Friday, October 10, 2008

West Virginia's State Attorney General Sues Florida Debt Collector

West Virginia's state attorney general's office has filed a lawsuit against Charles Howell & Associates, Inc., a Tampa-based debt collector. Gregory Wells, the company's president and CEO is also named as a defendant. The suit claims that Howell & Associates called West Virginians about nTelos cellular phone agreements involving several hundred dollars in cancellation fees.

Consumers were threatened with a law suit, although Howell & Associates have no lawyers on staff and do not file lawsuits. The debt collectors threatened to report consumers to law enforcement officials, disclosed consumers' debt information to employers and other third parties, and threatened to add more fees to the consumers' debts.

Debt collectors can receive commissions based on their collections, so they tend to be overly aggressive and may cross the line from a legal standpoint. Consumers are protected from debt collection harassment abuse by the Fair Credit Reporting Act, Fair Debt Collection Practices Act, and the Florida Consumer Collection Practices Act. If you have been contacted by Charles Howell & Associates, contact us.

Tuesday, October 7, 2008

Additional ways to avoid being harassed by a debt collector:

1. Complain to a Government Agency

If you are being harassed by a debt collector, contact an agency, such as the Federal Trade Commission or your state attorney general's office. These agencies enforce the laws that prohibit debt collection abuse.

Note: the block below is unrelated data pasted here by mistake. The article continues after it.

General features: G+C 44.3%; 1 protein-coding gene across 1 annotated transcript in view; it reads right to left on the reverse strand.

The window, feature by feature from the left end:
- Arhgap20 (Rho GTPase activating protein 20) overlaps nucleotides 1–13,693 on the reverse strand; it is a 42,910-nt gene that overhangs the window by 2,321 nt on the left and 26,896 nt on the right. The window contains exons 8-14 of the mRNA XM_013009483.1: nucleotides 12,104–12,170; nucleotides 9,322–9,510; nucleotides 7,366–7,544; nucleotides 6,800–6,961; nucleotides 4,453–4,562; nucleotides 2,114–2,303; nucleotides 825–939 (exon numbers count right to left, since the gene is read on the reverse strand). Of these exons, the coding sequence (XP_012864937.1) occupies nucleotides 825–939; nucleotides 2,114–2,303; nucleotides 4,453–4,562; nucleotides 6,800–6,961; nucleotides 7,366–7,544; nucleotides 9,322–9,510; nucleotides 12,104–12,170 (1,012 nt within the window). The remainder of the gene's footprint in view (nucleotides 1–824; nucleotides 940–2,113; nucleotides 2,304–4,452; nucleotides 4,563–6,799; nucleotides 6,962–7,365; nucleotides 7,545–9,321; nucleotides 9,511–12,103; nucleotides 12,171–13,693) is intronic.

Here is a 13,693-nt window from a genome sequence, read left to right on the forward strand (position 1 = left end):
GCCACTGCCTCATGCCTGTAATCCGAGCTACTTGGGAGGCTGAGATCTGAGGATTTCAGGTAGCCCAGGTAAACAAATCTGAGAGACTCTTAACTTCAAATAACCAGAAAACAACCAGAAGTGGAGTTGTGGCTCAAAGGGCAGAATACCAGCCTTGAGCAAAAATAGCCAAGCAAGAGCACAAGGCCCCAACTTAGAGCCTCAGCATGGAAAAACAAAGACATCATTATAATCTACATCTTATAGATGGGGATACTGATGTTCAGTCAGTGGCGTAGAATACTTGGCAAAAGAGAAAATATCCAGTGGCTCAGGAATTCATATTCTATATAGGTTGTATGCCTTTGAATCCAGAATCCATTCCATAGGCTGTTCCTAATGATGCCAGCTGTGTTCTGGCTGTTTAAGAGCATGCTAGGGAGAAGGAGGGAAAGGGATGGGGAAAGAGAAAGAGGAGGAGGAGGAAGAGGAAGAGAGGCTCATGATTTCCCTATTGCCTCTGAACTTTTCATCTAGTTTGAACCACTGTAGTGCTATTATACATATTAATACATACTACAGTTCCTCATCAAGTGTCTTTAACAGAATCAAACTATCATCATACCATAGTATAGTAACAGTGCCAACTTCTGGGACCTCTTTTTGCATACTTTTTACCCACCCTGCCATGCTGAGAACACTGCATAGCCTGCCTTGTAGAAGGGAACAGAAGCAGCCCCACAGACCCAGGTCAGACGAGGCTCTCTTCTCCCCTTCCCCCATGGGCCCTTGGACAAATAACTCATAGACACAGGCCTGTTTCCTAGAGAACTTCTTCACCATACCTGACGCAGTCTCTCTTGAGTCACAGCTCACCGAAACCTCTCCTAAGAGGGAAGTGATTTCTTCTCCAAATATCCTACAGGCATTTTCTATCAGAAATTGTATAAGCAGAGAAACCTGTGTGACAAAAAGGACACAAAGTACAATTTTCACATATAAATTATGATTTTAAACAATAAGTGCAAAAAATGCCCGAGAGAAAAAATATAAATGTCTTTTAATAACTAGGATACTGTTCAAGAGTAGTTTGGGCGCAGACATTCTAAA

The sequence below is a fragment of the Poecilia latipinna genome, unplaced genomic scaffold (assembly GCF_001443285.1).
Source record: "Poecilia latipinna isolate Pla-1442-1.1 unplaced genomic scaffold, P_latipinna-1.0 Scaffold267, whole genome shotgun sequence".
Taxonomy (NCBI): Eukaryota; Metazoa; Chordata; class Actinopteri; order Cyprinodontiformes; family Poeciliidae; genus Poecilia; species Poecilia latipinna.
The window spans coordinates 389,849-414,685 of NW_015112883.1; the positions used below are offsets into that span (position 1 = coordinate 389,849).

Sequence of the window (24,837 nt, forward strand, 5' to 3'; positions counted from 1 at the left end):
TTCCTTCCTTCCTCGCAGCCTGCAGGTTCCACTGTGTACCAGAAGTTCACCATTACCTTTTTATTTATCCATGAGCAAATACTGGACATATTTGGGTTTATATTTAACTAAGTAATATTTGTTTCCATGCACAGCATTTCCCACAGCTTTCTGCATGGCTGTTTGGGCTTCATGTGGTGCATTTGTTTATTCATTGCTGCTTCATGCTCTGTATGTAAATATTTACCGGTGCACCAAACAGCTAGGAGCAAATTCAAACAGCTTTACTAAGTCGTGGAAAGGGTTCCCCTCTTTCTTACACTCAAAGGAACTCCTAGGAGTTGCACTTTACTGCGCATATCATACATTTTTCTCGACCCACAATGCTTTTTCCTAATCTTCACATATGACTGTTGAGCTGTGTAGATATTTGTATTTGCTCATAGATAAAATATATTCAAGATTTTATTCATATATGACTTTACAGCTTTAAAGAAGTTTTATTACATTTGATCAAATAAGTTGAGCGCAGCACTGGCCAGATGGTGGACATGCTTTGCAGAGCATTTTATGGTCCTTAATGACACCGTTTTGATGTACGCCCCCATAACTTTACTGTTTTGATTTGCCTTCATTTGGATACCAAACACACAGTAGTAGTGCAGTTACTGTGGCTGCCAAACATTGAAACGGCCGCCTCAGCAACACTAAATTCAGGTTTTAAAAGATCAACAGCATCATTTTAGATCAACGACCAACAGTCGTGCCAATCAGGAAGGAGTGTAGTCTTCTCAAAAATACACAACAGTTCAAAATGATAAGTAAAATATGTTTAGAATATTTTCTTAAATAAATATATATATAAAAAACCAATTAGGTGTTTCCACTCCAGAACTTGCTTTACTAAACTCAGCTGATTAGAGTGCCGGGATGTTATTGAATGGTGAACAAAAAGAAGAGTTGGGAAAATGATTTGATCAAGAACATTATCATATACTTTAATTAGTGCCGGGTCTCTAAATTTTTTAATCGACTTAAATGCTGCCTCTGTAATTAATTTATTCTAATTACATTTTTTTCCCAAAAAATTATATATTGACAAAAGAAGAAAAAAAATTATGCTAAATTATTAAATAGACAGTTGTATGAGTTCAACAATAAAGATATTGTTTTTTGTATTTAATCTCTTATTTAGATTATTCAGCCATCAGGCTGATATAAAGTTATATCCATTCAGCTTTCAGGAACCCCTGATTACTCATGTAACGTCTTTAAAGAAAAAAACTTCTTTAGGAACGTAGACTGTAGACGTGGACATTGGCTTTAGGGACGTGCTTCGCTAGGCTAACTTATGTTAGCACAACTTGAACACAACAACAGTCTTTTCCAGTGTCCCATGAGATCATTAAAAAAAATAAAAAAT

2. Bankruptcy

Filing for personal bankruptcy stops all collection activity from collectors, creditors, or even government officials. But, as a general rule, debt collection harassment can be stopped without going to the extreme of filing bankruptcy. Bankruptcy should be saved for consumers that have serious financial troubles.

3. Sue the Debt Collector for Illegal Conduct.

Consumers are protected by federal and state fair debt laws, such as the Fair Credit Reporting Act, Fair Debt Collection Practices Act, and Florida Consumer Collection Practices Act. Debt collectors often break these rules because they think they can get away with it or that consumers are unaware that they have rights in these matters. However, only consumer debt transactions are covered by these laws. Original creditors and their employees are excluded from the federal law.

Keep in mind, however, that the debt collector has specified defenses under the law, including bona fide error defense. This is a limited defense and the debt collector must show that it adopted reasonable procedures to avoid such errors.

Additional claims to consider in debt collection harassment cases include:
  • Tort claims such as invasion of privacy or defamation
  • State debt collection remedies
  • State unfair and deceptive acts and practices laws
  • State credit repair organization laws
  • Unauthorized practice of law statutes
  • Criminal Laws